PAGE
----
The main promise of a VPN is that it will encrypt your web traffic, so perhaps your ISP can't see what sites you're visiting or a hacker on the same public wifi network can't snoop and capture your credit card information as you make an online purchase. YouTubers sponsored by ExpressVPN, for example, have said "Don't let hackers steal your financial details," and "Working from home? Protect your sensitive data with an extra layer of security."But most of the heavily used web is already encrypted in some form. Lord pointed to how nearly 93 percent of all page loads in Firefox in the U.S. are over HTTPS. That’s compared to around 25 percent in January 2014. Huge portions of the internet have been encrypted thanks to Let's Encrypt, the nonprofit Certificate Authority (CA) which offers encryption certificates to websites for free. Let's Encrypt was started in 2012, and today over 250 million websites use the organization's certificates, according to Let's Encrypt's website. Whereas it used to cost money for a website administrator to get a HTTPS certificate, now essentially any site can get one.
Do you have information on VPN companies misleading their customers, or anything else? We'd love to hear from you. Using a non-work phone or computer, you can contact Joseph Cox securely on Signal on +44 20 8133 5190, Wickr on josephcox, or email email@example.com.
One risk is some VPN providers use self-signed root CAs, which allow the creator to read encrypted traffic coming from a computer. White said this is done in the pursuit of malware prevention, but that "is just a different way of saying 'intercepting your (otherwise) encrypted web and mail traffic.'"Some VPNs may collect more information than users anticipate, and in some cases expose that data too."A good question to ask yourself is: do I trust my VPN company more than my ISP to handle the data of which sites I navigate to? If the answer is yes, then using a VPN may be a good match for you. If you're unsure or the answer is no, then the risks of a VPN may not make that trade-off worth it, and for many folks with a lower threat model, that is likely the case," Rachel Tobac, CEO of SocialProof Security, told Motherboard in an online chat.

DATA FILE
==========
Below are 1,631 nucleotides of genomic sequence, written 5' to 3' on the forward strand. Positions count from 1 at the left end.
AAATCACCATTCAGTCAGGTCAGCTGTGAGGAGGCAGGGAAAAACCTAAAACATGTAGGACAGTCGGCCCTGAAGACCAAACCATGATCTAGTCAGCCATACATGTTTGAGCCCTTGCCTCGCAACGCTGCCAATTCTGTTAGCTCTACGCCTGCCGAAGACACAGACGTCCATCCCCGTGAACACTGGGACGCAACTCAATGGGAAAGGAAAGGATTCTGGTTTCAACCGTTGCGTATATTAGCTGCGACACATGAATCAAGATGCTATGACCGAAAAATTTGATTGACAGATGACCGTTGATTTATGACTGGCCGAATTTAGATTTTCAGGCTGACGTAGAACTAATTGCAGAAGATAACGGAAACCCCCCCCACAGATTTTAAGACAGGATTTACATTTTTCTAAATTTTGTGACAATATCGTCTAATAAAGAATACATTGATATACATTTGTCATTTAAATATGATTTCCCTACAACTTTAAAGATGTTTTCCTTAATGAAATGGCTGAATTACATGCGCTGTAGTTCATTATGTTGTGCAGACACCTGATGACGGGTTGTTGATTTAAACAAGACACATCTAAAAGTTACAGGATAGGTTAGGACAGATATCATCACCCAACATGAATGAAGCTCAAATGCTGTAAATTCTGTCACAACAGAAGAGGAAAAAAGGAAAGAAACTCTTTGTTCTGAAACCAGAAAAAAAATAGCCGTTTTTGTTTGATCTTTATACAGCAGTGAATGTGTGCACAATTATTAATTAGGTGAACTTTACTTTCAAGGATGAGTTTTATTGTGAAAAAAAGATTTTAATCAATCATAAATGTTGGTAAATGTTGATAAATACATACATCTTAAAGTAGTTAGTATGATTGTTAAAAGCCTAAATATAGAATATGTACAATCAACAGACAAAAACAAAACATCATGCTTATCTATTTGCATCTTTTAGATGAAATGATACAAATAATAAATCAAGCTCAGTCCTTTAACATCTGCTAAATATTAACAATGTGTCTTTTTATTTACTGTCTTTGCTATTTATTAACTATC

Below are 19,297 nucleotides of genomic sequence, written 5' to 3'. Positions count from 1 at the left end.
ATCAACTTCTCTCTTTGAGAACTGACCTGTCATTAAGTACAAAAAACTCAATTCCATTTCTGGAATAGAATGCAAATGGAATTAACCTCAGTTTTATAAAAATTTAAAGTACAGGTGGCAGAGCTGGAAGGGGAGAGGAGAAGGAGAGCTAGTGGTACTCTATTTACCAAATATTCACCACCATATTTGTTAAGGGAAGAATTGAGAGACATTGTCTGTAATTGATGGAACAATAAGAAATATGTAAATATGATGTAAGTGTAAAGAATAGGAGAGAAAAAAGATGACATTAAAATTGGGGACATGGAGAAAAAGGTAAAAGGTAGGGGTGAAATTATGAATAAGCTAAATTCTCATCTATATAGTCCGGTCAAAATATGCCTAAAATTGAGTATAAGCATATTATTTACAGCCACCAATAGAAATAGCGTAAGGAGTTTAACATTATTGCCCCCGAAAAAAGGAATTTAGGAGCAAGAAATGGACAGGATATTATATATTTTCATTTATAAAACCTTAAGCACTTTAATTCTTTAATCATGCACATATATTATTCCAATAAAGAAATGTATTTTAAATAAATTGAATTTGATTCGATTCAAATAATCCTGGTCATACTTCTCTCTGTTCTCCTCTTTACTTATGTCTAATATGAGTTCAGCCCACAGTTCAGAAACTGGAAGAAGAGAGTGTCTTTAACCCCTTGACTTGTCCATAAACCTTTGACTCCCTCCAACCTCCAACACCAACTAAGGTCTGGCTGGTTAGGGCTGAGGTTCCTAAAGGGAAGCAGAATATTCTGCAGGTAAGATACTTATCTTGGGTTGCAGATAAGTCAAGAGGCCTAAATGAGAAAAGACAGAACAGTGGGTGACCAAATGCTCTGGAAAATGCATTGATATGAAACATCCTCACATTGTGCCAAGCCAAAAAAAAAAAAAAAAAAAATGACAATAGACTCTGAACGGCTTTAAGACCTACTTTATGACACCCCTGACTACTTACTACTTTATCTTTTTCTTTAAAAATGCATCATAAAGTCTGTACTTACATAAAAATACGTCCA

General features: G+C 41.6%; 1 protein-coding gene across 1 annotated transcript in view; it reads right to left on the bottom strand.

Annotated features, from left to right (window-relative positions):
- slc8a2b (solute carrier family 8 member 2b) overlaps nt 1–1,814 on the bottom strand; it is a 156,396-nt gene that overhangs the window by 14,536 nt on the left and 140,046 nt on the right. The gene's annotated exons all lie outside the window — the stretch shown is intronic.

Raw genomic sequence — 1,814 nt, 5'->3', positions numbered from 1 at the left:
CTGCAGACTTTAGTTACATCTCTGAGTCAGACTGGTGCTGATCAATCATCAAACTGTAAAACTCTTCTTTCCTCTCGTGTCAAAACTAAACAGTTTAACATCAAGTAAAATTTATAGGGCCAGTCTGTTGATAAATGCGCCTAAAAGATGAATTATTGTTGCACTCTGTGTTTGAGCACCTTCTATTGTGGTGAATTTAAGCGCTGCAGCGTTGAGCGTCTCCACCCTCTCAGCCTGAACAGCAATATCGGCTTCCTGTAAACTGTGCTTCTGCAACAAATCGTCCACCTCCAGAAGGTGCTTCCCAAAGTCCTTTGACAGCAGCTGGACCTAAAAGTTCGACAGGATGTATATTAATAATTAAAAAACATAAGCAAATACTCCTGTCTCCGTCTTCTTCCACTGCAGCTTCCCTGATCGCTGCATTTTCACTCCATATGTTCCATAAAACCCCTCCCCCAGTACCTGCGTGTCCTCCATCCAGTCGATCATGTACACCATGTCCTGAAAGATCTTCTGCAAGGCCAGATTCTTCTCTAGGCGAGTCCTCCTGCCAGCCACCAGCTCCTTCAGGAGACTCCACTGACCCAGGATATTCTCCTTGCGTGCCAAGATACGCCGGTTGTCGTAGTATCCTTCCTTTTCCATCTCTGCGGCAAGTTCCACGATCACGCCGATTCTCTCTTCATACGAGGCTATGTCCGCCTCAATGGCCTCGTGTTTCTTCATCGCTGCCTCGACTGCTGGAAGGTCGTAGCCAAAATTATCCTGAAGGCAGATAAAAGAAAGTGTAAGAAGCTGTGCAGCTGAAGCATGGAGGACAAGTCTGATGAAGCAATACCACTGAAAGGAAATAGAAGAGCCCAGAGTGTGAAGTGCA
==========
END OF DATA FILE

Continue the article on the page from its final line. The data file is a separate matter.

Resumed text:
"It’s time we retire the stock advice to get a personal VPN."
"Anyone, without having any technical knowledge, can add a layer of security and privacy with a single click. And because of the channels we use to market our services, we’ve been able to reach people who would never even think about cybersecurity," NordVPN added. "We strongly believe that recommending people to stop using VPNs will make the digital environment less safe."There is at least one thing that some VPNs could help with: blocking malicious ads. The online advertising ecosystem is so dangerous that the U.S. Intelligence Community has blocked advertisements on a network-level, Motherboard reported recently. But online ads are not just a threat to intelligence agencies; Motherboard has repeatedly shown how data brokers harvest 'bidstream' data by participating in the online advertising process. This sort of information can include location data.Some VPNs can block ads by stopping connections to the ad networks' domains, although not all necessarily do. A browser extension may be a more familiar way of blocking ads, but they also carry their own risks. Last year an adblocker developer sold two of his extensions to a new owner who then added malicious code designed to tamper with victims' social media accounts, Ars Technica reported at the time.Or, of course, many customers will use a VPN simply to access online content such as Netflix that is ordinarily locked to a specific region. In which case, go crazy, maybe.Subscribe to our cybersecurity podcast, CYBER.
"A good question to ask yourself is: do I trust my VPN company more than my ISP to handle the data of which sites I navigate to?"